Industry Partners

Prairie Swine Centre is an affiliate of the University of Saskatchewan

Prairie Swine Centre is grateful for the assistance of the George Morris Centre in developing the economics portion of Pork Insight.

Financial support for the Enterprise Model Project and Pork Insight has been provided by:

Author(s): Dr. George R. Foxcroft
Publication Date: January 1, 2002
Reference: Proceedings of the 2002 Saskatchewan Pork Industry Symposium
Country: Canada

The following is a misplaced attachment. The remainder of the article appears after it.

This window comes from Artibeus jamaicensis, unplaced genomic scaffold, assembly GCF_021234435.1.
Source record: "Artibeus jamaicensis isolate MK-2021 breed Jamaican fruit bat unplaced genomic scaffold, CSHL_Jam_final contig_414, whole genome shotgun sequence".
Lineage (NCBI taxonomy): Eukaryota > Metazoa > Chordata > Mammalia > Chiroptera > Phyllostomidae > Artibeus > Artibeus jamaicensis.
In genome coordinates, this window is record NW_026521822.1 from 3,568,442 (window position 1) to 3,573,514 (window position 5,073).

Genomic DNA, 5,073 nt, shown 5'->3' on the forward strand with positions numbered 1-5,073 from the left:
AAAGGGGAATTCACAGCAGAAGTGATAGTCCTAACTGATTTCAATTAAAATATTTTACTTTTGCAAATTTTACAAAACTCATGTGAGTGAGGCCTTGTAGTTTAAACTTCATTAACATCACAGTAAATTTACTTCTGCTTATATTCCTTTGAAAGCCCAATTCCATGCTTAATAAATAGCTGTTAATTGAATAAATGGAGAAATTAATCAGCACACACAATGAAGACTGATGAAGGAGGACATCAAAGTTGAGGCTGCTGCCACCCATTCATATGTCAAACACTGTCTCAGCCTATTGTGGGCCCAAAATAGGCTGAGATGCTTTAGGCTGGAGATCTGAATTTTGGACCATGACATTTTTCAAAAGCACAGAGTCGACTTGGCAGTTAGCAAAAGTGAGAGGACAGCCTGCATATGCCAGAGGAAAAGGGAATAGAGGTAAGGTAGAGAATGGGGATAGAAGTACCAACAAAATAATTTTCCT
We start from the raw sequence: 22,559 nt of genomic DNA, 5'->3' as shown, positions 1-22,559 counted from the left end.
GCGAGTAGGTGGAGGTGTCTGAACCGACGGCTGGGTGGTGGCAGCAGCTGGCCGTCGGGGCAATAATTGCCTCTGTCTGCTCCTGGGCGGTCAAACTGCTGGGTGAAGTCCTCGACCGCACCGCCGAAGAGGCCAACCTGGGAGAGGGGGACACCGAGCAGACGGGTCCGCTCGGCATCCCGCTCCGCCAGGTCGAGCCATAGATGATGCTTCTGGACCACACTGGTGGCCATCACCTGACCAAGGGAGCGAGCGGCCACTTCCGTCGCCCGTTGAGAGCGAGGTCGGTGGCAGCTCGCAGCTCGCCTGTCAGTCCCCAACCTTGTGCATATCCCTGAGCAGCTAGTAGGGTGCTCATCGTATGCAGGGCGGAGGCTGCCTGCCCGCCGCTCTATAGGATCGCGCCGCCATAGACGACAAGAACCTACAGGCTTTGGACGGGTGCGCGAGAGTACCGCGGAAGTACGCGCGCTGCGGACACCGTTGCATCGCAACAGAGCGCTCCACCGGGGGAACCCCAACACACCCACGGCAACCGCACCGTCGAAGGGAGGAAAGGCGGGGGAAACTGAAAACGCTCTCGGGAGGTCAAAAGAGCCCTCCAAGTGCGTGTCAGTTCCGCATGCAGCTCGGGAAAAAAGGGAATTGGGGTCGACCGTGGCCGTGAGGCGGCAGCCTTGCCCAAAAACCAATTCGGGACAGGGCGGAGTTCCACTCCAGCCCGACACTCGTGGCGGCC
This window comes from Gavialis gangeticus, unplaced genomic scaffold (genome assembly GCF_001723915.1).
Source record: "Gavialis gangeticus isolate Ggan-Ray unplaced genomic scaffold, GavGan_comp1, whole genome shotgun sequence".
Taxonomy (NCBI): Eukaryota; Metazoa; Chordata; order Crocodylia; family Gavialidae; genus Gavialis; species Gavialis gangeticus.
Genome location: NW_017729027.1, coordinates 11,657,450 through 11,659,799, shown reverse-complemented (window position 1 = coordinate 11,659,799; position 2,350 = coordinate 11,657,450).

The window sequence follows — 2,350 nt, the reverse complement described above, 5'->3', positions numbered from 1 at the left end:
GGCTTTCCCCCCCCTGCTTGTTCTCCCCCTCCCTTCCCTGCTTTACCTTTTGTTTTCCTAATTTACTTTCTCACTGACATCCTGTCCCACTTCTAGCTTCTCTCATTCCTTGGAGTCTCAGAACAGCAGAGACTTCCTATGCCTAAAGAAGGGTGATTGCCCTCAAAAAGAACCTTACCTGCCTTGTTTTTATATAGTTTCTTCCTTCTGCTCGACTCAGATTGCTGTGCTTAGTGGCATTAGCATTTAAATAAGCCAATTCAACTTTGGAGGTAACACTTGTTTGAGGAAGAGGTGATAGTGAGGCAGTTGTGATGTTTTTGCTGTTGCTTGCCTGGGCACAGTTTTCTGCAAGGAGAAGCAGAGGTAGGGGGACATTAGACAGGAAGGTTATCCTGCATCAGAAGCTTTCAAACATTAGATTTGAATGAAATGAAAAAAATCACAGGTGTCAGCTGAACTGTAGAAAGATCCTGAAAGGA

The demands of particular pork products will likely result in specific genotypes, managed in specific production systems, becoming the norm in the industry. Some concerns include genetic lag (time from bringing in the genetics and getting them to the production level) and biosecurity issues. Fine-tuning is needed in order to get the breeding herd to maximize the desired gene. Three important issues in replacement gilts include good genes to deposit proper tissues for a good reproductive life, tissue mass required at breeding, and how to manage the variation in growth performance. With a sound heat detection program, gilts can begin cycling at an early age. Gilts that come into estrus later have a compromised reproductive life so should be culled. Keeping these gilts around will bring about costs of non-productive days and reduced breeding herd productivity. Hormones can also be used to reduce breeding herd variability and induce cycling (such as PG 600). They can also be used to treat non-cyclic gilts if the gilts happen to be absolutely needed. In order for breeding targets to be met, there needs to be a set number of cyclic gilts. A feeding program that includes an oral progesterone hormone can be used to bring a group of gilts into a synchronized heat. Body variation of gilts going into the farrowing rooms should be minimized and feeding should be adequate so that they do not deplete too much of their reserves and further compromise future reproduction. Molecular genetics is being investigated to see how much they can improve this area genetically. Management of the first parity sow must be given a high priority. During lactation, a sow cannot go back into estrus. During this time, the reproductive system reverts back to a fertile stage. The uterus returns to a non-pregnant state and the hormone levels in the brain and the pituitary return to normal. Suckling is the primary block of estrus during lactation (it suppresses an important hormone). Loss of body condition in first parities has very negative effects on future fertility. Feed intake needs to be maximized (in late lactation especially) in order to prevent the breakdown of body reserves (aim for less than 10% breakdown). Weaning to estrus interval is farm-specific (depending what genetics they run) and should be taken into account to reduce non-productive days. Treatment with products such as PG 600 can help to bring these sows back into synchronicity. The selection of AI boars is an area that can be improved which can increase the fertility of AI doses. The most fertile boars are required to reach lower sperm numbers and doses needed. Post-cervical insemination can drastically lower the required amount of sperm per dose, and knowing the time of ovulation in a sow can work together to lower the amount of sperm, doses, and increase the number of breedings per boar. The use of improved extenders and the ability to freeze semen will improve breeding efficiency by leaps and bounds.

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